Counting heartbeats, not ringgit: For some, Valentine’s on a budget no less meaningful


Natasha and Vincent tied the knot in 2021. — Photo from Natasha Joibi and Vincent Tan

KUALA LUMPUR (Feb 14): On Valentine’s Day, emotions can range from indifference to heartfelt celebration. While some embrace it as an opportunity to create cherished moments with their loved ones, others might feel anxiety over the pressure to sweep their valentines off their feet while keeping a keen eye on the costs involved.

Malay Mail spoke to some couples and singles who feel that romance need not strain their finances, and that simplicity and minimalism can still ignite sparks of affection. For them, it is genuine human connection that holds significance, rather than adhering to the commercialised notion of showering partners with luxury dinners, holidays and gifts.

Communications specialist Natasha Joibi, 36, and her journalist husband, Vincent Tan, 41, tied the knot in 2021, after dating on and off since 2015.

The couple do not subscribe to extravagance, but rather experiences they can afford. Valentine’s Day to them, as Natasha puts it, “was never really our thing.”

“To be honest, we don’t really celebrate Valentine’s Day. Maybe we did a long time ago, but it has always been a budget-friendly affair. At most, we will go out to dine together or give each other small gifts. Nothing too fancy or extravagant.

“We never spent a lot on Valentine’s Day and are not planning to. I have a cousin whose birthday is on Valentine’s Day and, for me, February 14 will always be remembered as his birthday,” Natasha said.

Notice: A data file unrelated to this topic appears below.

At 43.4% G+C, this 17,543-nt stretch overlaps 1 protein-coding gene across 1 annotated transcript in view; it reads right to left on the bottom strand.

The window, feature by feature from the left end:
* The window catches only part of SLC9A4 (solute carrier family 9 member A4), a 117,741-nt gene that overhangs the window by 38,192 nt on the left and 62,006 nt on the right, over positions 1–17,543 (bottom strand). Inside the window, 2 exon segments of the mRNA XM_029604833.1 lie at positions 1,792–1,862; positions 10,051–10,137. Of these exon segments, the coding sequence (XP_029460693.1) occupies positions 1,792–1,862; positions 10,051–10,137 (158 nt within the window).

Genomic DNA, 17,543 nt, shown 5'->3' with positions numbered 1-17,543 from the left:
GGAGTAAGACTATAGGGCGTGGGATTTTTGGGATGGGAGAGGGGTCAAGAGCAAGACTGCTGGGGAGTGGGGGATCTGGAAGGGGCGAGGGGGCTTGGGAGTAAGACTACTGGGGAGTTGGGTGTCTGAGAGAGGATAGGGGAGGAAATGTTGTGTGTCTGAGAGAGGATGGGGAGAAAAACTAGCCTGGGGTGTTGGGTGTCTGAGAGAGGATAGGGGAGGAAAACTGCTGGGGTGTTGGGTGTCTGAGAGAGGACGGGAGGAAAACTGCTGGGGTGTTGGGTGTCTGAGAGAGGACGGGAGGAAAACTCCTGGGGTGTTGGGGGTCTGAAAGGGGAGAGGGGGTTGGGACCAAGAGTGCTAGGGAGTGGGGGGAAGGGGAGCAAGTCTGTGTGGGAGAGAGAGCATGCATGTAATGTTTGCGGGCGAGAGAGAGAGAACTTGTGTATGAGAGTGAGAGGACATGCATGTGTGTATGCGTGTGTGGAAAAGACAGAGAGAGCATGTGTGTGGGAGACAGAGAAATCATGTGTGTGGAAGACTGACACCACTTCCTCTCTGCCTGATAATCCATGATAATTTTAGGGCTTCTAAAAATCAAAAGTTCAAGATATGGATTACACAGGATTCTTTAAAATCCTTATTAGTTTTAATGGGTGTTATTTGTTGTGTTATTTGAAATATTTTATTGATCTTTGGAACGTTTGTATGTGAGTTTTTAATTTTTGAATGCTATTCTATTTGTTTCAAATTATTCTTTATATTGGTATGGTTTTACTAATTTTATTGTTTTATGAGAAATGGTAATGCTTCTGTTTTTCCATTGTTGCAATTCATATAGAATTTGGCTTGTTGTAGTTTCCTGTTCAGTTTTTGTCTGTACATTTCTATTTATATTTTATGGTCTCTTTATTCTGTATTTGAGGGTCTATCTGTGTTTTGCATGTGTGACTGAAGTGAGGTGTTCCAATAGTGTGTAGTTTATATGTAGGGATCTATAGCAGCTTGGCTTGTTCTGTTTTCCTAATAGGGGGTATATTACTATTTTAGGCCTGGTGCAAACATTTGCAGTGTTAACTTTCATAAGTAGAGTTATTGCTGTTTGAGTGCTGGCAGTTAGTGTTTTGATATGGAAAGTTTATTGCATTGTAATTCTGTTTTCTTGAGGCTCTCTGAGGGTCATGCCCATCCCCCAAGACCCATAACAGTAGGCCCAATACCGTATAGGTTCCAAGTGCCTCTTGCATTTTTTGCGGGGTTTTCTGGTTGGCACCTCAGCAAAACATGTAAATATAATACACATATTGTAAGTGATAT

So, what’s the most romantically, easy-on-the-wallet Valentine’s Day activity for the couple this year?

“I guess this time around, the most creative, budget-friendly things we can do are probably clean the house together and cook up a storm in the kitchen!

“We just got back from the UK after living abroad for over a year. And we find that the best moments we shared together were not extravagant at all. Just visiting museums, walking in the park or even walking anywhere at all, exploring new places — those were enough. As long as we were able to spend time together. Moving forward, that’s how we want to spend days like Valentine’s,” she added.

Tan, meanwhile, feels grateful to have a partner who is “not high maintenance”.

He said that he was convinced about not having to face much economic pressures as a married couple, owing to Natasha’s simple wants and needs, and did not have any serious discussions on financial matters in the run up to their wedding.

“We have splurged for activities like diving trips or travelling overseas, but yeah, generally we’re quite down to earth on leisure spending,” he added.

35-year-old trainer K Tirkartikeyan and his fiancée, Nguyen Thi Hoang Yen, also share the same sentiments.

The couple said they have moved away from their earlier dating days of exchanging material gifts and vacations, citing the current cost of living as a factor that prompted them to reassess their choices.

“While we used to indulge in lavish dinners and extravagant presents, we now opt for more meaningful experiences, such as cooking together or taking a scenic hike. The current prices of goods and services have certainly influenced our choices, prompting us to embrace simplicity and creativity in our celebrations,” Tirkartikeyan said, adding that financial planning was a topic that became crucial during their courting days.

“We openly communicated about our spending habits, financial goals and expectations regarding leisure spending. This laid a solid foundation for understanding each other’s perspectives on budgeting and allowed us to navigate financial decisions together effectively. It’s essential to be on the same page regarding finances to ensure a healthy and harmonious relationship.

“While we still appreciate traditional romantic gestures, our preferences have evolved towards more budget-friendly alternatives. Rather than splurging on fancy dining, we enjoy cooking a homemade meal together or having a picnic in the park. This simple yet thoughtful gesture holds more significance to us than expensive tokens of affection,” he added.

Yen said they focus on experiences rather than material possessions. — Malay Mail photo

Yen said they now allocate a modest budget for Valentine’s Day, focusing on experiences rather than material possessions, adding that the change allowed the couple to prioritise their financial goals.